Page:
7d   Clear this person’s energy will lead to extra work (8)
OVERTIME — connect the following lego pieces: a synonym for open or public, the pronominal version of “this person’s”, and a physicists symbol for E(nergy)

8d   Put up with muddled role in gallery (8)
TOLERATE — an anagram (muddled) of ROLE in Crosswordland’s most visited gallery

11d   Conceited son supported by fool (4)
SMUG — S(on) precedes (supported by in a down clue) a possibly beer-filled dupe

15d   Set about  what indisciplined motorway driver might do? (9)
UNDERTAKE — double definition


17d   State is probing established writer (8)
ESSAYIST — another word for state or utter and IS from the clue insert themselves in EST(ablished)

18d   Remove debt straight away, we hear (5,3)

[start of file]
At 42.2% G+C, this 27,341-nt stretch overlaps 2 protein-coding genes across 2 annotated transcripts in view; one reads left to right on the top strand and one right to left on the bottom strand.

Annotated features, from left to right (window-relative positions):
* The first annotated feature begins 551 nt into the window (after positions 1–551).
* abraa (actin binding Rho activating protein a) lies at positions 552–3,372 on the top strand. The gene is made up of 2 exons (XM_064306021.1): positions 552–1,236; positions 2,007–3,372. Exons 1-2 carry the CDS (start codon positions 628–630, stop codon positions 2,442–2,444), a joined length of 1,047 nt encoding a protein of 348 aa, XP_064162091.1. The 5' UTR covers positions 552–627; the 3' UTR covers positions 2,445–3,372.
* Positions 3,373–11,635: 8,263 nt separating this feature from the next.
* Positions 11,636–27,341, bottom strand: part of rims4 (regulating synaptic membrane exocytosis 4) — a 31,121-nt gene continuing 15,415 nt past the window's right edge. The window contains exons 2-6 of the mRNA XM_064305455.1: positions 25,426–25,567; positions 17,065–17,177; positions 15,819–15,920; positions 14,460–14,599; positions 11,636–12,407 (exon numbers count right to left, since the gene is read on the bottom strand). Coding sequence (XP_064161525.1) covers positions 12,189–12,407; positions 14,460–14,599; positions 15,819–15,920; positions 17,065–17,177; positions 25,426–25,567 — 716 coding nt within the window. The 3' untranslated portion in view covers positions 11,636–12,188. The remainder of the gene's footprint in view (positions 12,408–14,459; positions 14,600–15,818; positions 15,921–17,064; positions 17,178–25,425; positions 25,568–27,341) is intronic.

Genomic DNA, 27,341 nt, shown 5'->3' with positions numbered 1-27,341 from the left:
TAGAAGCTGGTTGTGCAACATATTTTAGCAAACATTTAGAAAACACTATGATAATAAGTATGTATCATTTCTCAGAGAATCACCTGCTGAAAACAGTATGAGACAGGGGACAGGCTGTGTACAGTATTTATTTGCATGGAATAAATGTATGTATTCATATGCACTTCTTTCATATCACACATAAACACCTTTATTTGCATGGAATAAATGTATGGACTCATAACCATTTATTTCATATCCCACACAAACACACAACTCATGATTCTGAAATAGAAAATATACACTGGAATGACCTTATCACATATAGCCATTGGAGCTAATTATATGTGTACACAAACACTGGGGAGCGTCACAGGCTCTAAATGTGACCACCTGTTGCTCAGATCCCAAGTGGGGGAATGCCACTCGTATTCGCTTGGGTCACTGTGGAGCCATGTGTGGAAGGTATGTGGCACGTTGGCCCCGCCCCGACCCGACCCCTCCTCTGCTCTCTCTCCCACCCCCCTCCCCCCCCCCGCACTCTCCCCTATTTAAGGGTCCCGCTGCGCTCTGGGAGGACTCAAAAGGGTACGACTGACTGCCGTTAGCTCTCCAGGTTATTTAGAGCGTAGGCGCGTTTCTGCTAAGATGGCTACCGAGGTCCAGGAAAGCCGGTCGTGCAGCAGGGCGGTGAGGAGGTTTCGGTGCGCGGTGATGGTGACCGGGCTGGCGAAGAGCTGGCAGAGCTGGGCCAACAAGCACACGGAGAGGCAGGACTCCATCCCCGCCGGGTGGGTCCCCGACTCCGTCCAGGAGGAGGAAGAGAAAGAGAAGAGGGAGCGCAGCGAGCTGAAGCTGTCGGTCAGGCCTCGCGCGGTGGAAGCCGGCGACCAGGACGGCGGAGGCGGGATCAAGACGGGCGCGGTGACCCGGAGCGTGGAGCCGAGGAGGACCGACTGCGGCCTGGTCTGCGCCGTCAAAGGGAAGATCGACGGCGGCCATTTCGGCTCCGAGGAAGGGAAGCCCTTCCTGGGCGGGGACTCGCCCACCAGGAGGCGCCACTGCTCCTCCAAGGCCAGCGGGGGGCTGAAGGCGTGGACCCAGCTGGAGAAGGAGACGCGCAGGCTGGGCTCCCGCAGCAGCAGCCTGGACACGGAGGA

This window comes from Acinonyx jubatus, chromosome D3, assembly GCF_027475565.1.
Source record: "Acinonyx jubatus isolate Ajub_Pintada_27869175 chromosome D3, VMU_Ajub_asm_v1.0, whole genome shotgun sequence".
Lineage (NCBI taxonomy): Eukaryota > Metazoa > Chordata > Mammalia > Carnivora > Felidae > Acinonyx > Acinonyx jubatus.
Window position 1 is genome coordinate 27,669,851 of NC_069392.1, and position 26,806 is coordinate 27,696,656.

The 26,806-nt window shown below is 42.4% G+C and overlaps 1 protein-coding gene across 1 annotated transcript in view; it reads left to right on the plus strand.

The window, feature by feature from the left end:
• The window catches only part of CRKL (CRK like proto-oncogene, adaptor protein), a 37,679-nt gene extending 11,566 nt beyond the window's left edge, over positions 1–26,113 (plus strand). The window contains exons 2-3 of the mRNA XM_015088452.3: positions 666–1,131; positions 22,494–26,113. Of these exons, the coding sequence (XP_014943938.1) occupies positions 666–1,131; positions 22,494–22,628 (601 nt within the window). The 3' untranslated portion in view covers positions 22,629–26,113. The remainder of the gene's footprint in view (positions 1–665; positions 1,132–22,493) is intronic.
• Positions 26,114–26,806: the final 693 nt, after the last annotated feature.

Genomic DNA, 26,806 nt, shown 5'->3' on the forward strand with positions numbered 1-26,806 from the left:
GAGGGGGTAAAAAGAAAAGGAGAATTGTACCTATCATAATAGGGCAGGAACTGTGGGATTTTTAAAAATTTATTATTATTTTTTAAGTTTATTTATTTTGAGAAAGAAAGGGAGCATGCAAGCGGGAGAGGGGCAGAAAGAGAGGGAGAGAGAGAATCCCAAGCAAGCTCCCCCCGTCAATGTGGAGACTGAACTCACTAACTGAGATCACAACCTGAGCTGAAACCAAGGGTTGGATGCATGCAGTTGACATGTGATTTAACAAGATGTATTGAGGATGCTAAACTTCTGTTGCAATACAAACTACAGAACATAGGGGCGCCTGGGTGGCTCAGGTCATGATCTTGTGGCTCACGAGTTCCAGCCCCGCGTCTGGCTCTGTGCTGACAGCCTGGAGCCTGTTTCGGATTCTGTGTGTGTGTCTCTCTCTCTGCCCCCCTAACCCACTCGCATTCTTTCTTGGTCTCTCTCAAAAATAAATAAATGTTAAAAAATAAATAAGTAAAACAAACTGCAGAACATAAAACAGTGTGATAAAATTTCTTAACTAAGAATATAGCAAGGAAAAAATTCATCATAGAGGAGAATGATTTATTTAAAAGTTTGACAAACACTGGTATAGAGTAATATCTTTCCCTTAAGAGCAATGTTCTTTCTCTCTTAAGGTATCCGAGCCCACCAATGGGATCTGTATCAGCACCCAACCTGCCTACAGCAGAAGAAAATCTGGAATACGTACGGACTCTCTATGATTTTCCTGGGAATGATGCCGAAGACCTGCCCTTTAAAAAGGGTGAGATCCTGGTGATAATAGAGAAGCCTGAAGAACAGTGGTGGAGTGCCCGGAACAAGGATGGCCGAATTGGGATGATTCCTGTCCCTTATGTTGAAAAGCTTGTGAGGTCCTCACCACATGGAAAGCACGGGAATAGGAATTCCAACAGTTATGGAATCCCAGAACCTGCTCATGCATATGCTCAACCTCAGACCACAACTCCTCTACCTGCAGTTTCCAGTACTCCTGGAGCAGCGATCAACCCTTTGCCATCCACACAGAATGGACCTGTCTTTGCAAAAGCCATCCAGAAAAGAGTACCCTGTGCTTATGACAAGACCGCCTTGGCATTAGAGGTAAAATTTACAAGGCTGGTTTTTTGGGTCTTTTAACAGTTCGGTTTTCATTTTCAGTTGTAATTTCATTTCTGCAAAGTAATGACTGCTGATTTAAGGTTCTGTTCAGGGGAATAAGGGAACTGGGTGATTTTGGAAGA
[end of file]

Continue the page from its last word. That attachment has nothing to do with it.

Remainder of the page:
WRITE OFF — this sounds like straight away or immediately

20d   This could be standard place for filming politician (4)
LAMP — start with a US West Coast city (in which you will find a neighbourhood that is synonymous with the American motion picture industry), then append a British (or Canadian) politician

21d   Cosmetic allowing the old woman to hide a blemish (7)
MASCARA — a less slangy term for “the old woman” encompasses the A from the clue and a mark left after a wound has healed

22d   Two notes on stronghold in struggle (6)
EFFORT — two musical notes sit atop a military enclosure

23d   Charge more than normal for thermal garment (6)
FLEECE — double definition; the first denoting the act of financially shearing someone

26d   I’ve noted down wine that is served up (5)